It is in MoMo & Coco’s good opinion that sweet irresistibles at Hare & Grace eclipse its savoury offerings. If desserts are the sins listed in Hare & Grace’s menu as “sweet, guilty, vanity,” then MoMo & Coco has happily committed all sins by sampling all of the desserts available at Hare & Grace from its Autumn/Winter 2011 to its Spring/Summer 2012 menu. :) The one dessert that we have not sampled is a “Gorgonzola and White Peach” irresistible that at the date of writing, still has yet to be sent out by the kitchen. Also, we note that there was a “Gucci Pear” dessert from the A/W 2011 collection that no longer features on the present dessert menu, and because we failed to photograph on our first sampling, it is sadly not featured in this blog documentation. Let’s turn to Hare & Grace’s irresistibles now. The first irresistible of five available, The “Chocolate Bar” ($16) is, or shall we say, was, superb. A very rich 78% dark chocolate mousse bar sat on a chocolate soil, paired with a globe of sorbet flickering with cinnamon and cloves, and set alight by stunning amber jewels of pedro ximenez jelly. At the most recent sampling, the new Spring/Summer 2012 re-interpretation featured peppers in place of the jelly = no, no, no!!!
The dessert option that is the most traditional of the desserts on offer at Hare & Grace, the “Lemon Tart” ($16) is no ubiquitous lemon citron tart. It is MoMo & Coco’s long-standing favourite Hare & Grace dessert. Perfect for the not-so-sweet-tooth as well, it embraced its sour tangy agenda in full force via its audacious lemon filling and additional droplets of lemon curd. Its usual pastry base was not used to surround the lemon filling, instead merely crumbled into a biscuity soil. We are not sure why this sweet irresistible has a label of “broken promises,” because it more than fulfilled its promise on each and every repeated sampling. It’s so very very very good. Do try it.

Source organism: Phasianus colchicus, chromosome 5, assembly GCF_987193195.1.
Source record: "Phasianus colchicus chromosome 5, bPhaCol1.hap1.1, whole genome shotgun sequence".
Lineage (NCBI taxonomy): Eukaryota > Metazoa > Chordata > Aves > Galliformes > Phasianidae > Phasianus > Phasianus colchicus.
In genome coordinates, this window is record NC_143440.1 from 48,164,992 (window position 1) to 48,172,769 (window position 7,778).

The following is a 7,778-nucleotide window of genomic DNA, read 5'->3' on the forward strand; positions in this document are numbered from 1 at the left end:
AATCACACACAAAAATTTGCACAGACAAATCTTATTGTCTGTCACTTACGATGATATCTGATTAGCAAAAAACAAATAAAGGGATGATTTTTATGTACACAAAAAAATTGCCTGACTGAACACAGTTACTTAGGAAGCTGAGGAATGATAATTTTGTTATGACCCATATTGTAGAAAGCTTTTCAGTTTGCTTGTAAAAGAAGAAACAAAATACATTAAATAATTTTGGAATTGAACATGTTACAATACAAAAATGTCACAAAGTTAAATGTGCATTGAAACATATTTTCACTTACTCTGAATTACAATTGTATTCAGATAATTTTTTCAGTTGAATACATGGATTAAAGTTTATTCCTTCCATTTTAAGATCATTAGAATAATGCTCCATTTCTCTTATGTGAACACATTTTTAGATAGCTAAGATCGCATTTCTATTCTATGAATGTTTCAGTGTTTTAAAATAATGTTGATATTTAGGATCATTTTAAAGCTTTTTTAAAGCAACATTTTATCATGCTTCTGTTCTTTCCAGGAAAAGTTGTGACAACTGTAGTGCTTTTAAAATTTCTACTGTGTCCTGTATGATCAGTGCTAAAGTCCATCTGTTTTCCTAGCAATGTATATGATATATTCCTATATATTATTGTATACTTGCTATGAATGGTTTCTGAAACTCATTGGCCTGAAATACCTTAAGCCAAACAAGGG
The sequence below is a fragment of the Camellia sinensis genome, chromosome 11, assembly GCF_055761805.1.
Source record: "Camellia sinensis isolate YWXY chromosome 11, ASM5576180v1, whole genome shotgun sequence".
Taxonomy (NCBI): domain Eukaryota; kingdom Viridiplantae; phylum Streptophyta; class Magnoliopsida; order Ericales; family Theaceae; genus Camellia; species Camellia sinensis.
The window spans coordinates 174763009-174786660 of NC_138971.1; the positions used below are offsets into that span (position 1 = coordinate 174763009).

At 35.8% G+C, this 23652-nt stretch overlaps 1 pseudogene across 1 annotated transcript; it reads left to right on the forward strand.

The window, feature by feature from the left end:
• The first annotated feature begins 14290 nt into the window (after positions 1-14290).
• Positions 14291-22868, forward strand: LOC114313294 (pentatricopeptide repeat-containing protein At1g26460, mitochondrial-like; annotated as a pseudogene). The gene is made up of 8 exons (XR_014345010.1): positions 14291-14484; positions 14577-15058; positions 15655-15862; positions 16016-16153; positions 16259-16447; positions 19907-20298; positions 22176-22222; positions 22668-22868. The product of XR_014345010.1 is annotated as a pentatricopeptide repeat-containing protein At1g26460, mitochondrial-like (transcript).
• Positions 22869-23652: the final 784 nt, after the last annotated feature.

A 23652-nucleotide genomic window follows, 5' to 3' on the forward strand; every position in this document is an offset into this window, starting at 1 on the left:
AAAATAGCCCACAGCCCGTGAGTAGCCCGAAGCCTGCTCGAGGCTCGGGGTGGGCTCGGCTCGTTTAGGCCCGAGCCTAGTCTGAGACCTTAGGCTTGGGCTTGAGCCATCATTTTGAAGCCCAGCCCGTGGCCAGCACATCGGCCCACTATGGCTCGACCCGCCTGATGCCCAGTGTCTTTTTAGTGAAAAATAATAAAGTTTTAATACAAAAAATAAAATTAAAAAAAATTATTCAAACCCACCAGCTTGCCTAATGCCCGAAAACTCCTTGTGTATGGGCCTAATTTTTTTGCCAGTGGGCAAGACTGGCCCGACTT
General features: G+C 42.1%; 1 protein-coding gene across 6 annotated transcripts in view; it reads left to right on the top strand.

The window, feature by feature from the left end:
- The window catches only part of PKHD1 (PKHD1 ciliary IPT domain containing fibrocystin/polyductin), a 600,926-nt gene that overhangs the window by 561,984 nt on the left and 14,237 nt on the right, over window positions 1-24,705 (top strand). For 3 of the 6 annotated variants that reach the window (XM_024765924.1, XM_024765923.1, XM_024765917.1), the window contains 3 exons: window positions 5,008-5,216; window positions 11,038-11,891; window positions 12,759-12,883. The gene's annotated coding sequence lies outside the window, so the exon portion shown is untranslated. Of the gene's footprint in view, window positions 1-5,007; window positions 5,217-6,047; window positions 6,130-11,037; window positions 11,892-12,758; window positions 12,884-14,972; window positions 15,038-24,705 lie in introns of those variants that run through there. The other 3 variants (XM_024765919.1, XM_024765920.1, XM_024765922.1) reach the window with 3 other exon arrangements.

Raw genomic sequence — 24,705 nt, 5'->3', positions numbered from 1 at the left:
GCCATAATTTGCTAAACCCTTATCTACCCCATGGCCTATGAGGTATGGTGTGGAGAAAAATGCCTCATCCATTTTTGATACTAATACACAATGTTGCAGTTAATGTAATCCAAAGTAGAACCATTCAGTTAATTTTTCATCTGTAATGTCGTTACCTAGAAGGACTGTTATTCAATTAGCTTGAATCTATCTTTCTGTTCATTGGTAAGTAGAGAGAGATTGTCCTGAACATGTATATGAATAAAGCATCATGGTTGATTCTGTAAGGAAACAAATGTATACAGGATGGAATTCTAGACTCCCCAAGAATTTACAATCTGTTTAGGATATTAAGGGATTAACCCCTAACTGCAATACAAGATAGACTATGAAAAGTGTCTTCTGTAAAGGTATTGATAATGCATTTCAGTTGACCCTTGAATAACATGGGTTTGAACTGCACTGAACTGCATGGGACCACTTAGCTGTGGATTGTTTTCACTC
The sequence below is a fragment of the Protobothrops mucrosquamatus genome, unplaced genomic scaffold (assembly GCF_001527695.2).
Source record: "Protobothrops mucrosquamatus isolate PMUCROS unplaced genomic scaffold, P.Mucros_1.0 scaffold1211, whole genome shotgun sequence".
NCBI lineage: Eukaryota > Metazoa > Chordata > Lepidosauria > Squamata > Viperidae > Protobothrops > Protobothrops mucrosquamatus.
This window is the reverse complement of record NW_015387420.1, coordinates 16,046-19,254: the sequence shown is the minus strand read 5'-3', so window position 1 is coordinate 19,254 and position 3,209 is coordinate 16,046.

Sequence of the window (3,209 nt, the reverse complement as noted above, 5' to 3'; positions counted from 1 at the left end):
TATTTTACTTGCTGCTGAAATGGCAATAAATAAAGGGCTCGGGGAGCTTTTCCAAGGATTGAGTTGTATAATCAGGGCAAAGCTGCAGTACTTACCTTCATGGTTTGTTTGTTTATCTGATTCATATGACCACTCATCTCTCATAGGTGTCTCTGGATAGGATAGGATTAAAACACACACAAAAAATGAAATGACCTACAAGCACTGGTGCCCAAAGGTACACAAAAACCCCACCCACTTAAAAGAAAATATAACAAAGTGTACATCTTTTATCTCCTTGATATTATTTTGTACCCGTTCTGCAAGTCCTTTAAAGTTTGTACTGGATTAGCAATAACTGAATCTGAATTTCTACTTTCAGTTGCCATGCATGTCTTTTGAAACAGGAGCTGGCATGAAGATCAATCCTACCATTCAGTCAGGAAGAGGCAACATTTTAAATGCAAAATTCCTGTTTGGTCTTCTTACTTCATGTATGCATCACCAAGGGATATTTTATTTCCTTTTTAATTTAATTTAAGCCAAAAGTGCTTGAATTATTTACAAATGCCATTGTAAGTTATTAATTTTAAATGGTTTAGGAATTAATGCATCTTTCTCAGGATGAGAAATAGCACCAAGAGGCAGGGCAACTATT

A step towards Hare & Grace’s more whimsical pursuit is the “Braised Banana” ($18), featuring on both the A/W 2011 and S/S 2012 dessert menu. Importing a smooth gliding mouthfeel, a small banana was gloved in a coffee glaze, stroked by a finger of lime, redolent on a chocolate biscuit bed, and decorated with violets perched on droplets of an unidentified opaque substance. By itself, it was perfect, derailed somewhat by the strong, strange-tasting herbally juniper ice cream. MoMo & Coco think that a lime or perhaps a coffee or honey icecream would have been a better bedfellow.
The new S/S 2012 dessert of the “Parsley Icecream” ($18) could very easily have been an utter failure. It was therefore a most pleasant and exciting surprise that it proved to be one of the most sublime dessert experiences that MoMo & Coco have ever had the pleasure in partaking. Presented in a charming flower-shaped bowl, as though emerging from a snowy winter’s worth of hibernation, a large mound of parsley ice cream injected with an unmistakeable vegetal taste peeked out of a thick lacy granita shawl of coconut. The latter sang a sweet harmony to the slightly chalkier coconut milk pool in which it all sat. Textural contrast was provided by the unexpected inclusion of fried shallots and jelly cubes. The other component of blueberries seemed unnecessary though, barely out of their freezer hibernation and somewhat clashing with the other flavours.